April 6, 2012; St. Petersburg, FL, USA; Tampa Bay Rays principal owner Stuart Sternberg talks to the media prior to the game against the New York Yankees at Tropicana Field. Mandatory Credit: Kim Klement-USA TODAY Sports

Rays Staying in Tampa Bay As Long as Stuart Sternberg Has His Way

When Stuart Sternberg and his group of investors bought the Tampa Bay Devil Rays baseball team, it had to be immediately noted that the group had no ties whatsoever to Tampa Bay. The team would undoubtedly remain in St. Petersburg, though, for one major reason: the 30-year Tropicana Field lease signed by then-Rays owner Vincent Naimoli and St. Pete from 1998 to 2027. But now that push has come to shove, Sternberg has shown that he wants nothing more than to keep his team in Tampa Bay. Sternberg elucidated that once again in a recent interview with Jon Paul Morosi of Fox Sports.

FS: What are the realistic chances the Rays leave the Tampa Bay area?

SS: It’s very unrealistic. If it’s up to me, it’s very unrealistic. There’s certainly been a lot of discussion, from others within baseball, that we should get the hell out of there. It’s not in my makeup to do that. I am committed to doing whatever I can, until I can no longer do it, to make it work there.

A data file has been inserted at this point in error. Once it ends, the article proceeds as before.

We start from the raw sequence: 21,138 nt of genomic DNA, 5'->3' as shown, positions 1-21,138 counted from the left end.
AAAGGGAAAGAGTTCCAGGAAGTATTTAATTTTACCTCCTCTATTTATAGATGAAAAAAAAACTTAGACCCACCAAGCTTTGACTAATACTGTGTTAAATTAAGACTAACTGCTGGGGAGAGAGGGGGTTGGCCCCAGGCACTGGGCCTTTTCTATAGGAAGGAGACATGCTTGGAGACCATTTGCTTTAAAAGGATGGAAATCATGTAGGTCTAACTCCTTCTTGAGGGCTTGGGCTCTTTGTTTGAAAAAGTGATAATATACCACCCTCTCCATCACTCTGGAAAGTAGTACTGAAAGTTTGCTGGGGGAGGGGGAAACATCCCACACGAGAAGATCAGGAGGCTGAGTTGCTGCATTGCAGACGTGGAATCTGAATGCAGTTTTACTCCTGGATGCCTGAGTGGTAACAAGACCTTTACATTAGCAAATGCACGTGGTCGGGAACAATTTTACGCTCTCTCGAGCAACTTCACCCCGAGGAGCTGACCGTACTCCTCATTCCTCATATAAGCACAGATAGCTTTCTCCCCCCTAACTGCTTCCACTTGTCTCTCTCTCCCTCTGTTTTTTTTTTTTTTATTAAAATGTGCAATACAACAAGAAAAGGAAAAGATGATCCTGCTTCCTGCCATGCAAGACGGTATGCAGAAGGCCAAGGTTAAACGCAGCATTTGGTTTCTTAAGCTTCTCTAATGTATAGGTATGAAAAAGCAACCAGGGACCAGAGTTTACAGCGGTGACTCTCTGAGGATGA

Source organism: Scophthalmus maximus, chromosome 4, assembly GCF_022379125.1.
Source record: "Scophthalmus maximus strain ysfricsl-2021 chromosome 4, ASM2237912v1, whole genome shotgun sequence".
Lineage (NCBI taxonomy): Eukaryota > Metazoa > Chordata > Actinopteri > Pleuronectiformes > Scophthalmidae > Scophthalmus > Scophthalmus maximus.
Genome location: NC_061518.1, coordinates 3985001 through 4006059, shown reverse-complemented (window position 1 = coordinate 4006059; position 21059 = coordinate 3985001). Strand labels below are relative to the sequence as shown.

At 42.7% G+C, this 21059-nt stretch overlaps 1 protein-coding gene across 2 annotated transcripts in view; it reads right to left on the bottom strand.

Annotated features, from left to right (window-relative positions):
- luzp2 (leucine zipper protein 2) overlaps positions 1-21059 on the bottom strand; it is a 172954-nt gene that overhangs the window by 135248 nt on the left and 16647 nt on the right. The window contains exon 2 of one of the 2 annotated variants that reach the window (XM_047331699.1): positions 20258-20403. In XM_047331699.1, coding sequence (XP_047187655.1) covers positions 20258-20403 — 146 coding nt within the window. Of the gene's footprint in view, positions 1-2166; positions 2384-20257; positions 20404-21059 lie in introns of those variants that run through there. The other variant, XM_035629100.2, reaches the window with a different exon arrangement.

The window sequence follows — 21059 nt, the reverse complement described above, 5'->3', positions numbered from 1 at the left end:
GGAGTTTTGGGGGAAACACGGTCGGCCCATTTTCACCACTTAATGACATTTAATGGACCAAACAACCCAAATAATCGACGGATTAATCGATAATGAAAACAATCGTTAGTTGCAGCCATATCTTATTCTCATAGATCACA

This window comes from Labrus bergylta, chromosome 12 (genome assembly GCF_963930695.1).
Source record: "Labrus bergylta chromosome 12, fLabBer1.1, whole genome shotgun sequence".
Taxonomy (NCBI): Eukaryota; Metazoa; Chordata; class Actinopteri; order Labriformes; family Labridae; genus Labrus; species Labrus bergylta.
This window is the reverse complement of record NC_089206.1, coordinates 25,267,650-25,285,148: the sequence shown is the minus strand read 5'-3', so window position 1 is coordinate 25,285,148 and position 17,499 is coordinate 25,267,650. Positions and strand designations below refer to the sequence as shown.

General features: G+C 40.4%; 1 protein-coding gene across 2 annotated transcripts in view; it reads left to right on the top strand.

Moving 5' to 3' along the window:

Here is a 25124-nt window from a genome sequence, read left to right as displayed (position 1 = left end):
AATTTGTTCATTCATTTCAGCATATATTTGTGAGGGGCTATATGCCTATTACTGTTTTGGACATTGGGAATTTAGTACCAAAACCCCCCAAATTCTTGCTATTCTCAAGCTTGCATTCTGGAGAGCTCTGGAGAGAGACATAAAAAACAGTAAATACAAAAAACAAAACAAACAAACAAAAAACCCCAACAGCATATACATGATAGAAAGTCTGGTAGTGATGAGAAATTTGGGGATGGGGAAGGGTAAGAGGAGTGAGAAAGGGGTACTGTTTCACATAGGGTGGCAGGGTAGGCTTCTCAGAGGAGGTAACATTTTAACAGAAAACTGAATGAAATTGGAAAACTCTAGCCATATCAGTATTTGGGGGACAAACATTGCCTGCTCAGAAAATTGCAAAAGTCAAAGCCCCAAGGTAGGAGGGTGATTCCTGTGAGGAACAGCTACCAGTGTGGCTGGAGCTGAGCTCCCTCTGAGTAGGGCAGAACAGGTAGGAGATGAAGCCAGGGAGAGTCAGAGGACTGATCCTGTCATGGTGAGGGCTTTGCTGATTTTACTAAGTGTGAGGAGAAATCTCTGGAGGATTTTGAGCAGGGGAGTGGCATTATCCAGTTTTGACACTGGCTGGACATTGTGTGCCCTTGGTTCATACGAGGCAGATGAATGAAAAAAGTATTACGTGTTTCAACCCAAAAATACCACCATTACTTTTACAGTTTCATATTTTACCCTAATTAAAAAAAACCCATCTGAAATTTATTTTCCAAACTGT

The key word in Sternberg’s answer is others. People across baseball chastise the Rays for their paucity of fans and multiplicity of empty seats in their ballpark. Outsiders are convinced that the people of Tampa Bay don’t care about baseball and never will and that there is nothing at all the Rays can do. And lastly, they believe that the Rays’ ownership doesn’t really care because they’ll be selling soon anyway for a huge profit. The public have it wrong. Sternberg will do whatever it takes to keep baseball in the Tampa Bay area and the fans that people claim don’t exist are just waiting for a beautiful new stadium in a more convenient location to start showing up in the numbers in which they should. Why do fans watch their favorite team play in Tropicana Field for one three-game set and make numerous misguided assumptions based on just that?

Sternberg knows that something has to be done. He admitted that the rest of baseball is tired of paying revenue-sharing checks to a team that consistently ranks among the best in baseball, and if this drags on much longer, Major League Baseball may step in and move the team, “whether it’s 10 miles away or 510 miles away.” But Sternberg and the Rays leadership are doing everything possible to make sure that scenario never comes into play. The Rays’ stadium talks aren’t progressing and people across baseball are only intensifying their dismay with the Rays. But with an ownership committed to Tampa Bay and committed to the long haul, you have to believe that it’s only a matter of time before the nightmare ends and everything is resolved.

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